With new smartphone releases becoming even more regular, consumers are feeling pressured to upgrade to the latest device. It’s not just that. Smartphone manufacturers, including Samsung and Apple, have been fined for planned obsolescence, offering software updates that damage the performances of their devices to encourage customers to buy new phones.
The side effect of these factors is the approximately 40 million unused gadgets lying in the cupboard and drawers of British people’s homes. As well as smartphones, a quarter of respondents to the RSC survey had kept an unused laptop. In many cases they were kept as spares, some were waiting to be sold and some people just didn’t know how to recycle their e-waste. One of the major problems with people hoarding their electronics is the depletion of precious metals like tantalum, indium and yttrium. Recycling these elements would lead to less depletion of natural resources and would also mean that the device did not go to landfill.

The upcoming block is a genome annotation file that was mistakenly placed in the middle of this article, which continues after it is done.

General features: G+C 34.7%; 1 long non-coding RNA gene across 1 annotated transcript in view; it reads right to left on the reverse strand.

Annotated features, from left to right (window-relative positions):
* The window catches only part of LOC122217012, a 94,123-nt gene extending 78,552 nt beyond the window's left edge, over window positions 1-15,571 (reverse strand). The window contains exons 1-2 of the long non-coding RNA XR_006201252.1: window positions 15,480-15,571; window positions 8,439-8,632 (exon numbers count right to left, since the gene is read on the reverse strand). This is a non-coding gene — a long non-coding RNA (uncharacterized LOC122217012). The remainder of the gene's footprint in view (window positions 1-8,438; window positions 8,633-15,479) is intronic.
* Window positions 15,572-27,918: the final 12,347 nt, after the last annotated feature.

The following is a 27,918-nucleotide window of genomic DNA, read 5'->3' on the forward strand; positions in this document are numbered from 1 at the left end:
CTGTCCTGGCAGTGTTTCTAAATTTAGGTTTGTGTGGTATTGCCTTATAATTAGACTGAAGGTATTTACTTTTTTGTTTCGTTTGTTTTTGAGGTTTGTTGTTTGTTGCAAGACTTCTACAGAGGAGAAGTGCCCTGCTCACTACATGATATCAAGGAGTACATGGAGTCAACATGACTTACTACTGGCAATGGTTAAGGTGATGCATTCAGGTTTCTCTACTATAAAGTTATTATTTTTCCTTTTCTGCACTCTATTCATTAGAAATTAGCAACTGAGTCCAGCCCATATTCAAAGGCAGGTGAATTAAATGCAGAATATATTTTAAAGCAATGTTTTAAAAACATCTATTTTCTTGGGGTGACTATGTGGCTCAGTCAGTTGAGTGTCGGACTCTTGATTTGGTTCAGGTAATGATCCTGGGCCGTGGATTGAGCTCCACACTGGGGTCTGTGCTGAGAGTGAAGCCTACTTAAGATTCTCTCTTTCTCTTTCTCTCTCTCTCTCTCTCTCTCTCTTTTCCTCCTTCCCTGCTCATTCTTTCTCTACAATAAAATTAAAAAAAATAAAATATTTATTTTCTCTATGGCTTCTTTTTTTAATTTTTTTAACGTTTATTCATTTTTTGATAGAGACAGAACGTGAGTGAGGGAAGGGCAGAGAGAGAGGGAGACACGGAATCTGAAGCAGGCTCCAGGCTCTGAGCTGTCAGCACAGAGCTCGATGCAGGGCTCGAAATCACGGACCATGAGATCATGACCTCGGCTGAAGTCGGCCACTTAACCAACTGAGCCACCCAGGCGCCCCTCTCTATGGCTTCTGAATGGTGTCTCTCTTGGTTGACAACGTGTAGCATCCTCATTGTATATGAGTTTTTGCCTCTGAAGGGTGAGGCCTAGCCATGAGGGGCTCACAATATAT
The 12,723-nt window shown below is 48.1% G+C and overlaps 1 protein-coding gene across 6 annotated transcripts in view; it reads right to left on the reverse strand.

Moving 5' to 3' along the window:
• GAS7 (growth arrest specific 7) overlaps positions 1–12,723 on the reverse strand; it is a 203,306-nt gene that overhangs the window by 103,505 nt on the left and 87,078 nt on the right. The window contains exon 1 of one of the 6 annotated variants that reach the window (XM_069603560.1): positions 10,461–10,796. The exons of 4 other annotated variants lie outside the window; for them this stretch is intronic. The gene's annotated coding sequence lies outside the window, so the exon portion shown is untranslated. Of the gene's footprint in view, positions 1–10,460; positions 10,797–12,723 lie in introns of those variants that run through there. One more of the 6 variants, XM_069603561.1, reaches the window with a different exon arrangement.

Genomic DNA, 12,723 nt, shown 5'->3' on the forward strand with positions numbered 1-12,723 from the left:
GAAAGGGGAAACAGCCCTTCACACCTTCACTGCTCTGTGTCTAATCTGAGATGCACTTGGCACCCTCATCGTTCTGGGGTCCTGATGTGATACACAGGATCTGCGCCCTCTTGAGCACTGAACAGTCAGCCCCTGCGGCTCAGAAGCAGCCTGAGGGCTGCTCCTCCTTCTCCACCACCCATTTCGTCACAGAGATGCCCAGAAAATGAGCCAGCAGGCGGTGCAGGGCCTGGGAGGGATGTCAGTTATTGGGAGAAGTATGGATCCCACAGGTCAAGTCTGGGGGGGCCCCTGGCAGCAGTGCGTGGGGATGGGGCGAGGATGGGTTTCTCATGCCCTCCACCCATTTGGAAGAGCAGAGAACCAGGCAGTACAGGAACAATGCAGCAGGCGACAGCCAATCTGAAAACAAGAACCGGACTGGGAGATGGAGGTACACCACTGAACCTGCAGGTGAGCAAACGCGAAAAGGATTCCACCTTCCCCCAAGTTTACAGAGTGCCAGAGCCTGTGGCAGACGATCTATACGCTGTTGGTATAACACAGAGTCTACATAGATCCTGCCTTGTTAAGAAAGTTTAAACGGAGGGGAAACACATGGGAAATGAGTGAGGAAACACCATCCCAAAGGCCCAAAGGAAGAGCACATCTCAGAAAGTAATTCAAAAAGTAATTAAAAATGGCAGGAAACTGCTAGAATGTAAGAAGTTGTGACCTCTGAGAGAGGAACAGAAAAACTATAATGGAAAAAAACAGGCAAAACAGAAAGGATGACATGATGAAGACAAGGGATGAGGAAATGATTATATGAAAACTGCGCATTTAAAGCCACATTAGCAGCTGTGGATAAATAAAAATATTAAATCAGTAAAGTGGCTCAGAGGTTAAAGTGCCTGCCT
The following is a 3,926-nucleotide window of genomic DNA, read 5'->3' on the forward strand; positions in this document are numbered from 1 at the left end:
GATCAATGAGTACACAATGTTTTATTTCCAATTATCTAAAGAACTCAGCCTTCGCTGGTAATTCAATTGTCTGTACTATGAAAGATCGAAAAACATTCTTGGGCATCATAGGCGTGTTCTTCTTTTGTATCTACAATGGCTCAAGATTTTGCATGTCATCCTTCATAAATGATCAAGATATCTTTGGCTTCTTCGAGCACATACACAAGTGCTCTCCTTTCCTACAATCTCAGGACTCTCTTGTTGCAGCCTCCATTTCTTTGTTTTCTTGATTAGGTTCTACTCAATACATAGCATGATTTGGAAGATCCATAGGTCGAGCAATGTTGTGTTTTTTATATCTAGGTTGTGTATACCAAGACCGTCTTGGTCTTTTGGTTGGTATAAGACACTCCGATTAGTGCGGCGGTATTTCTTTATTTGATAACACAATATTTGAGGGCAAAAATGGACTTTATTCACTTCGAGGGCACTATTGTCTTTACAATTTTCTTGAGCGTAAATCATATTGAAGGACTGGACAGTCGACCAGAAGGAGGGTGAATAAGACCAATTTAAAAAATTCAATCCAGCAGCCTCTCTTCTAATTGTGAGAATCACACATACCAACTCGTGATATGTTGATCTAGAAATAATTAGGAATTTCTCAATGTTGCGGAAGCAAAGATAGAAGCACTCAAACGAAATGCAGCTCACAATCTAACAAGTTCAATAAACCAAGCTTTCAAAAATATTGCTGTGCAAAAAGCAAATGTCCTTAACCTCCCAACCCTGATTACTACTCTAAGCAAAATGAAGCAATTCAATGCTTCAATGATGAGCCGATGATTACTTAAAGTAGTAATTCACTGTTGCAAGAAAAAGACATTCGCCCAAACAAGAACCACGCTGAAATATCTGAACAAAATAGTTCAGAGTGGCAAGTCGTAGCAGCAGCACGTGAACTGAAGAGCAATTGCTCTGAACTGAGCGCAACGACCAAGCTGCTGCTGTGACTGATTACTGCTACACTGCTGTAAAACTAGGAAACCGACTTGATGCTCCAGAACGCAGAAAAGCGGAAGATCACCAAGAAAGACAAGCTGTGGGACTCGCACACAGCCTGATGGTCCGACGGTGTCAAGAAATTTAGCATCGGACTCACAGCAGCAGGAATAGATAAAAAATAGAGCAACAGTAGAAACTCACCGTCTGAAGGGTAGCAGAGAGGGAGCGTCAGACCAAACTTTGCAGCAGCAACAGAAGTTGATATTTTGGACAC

Components and the circular economy
Just like the smartphone market, technological innovation in manufacturing has sped up and has shortened product lifecycles so that industrial professionals feel pressured to buy more technology for the factory floor. When a component breaks down, you can tap into either the linear economy of take, make, use and dispose, or the circular economy. Imagine your motor stops working, because an electric surge damages the components. The linear approach to this scenario is to throw away your old model and buy a shiny new replacement. The circular approach would be to send your broken equipment to a recycler, who can disassemble it and recycle the parts. If your motor is not too damaged, you could send it for refurbishment or re-manufacture, so that it can go to a new and happy home.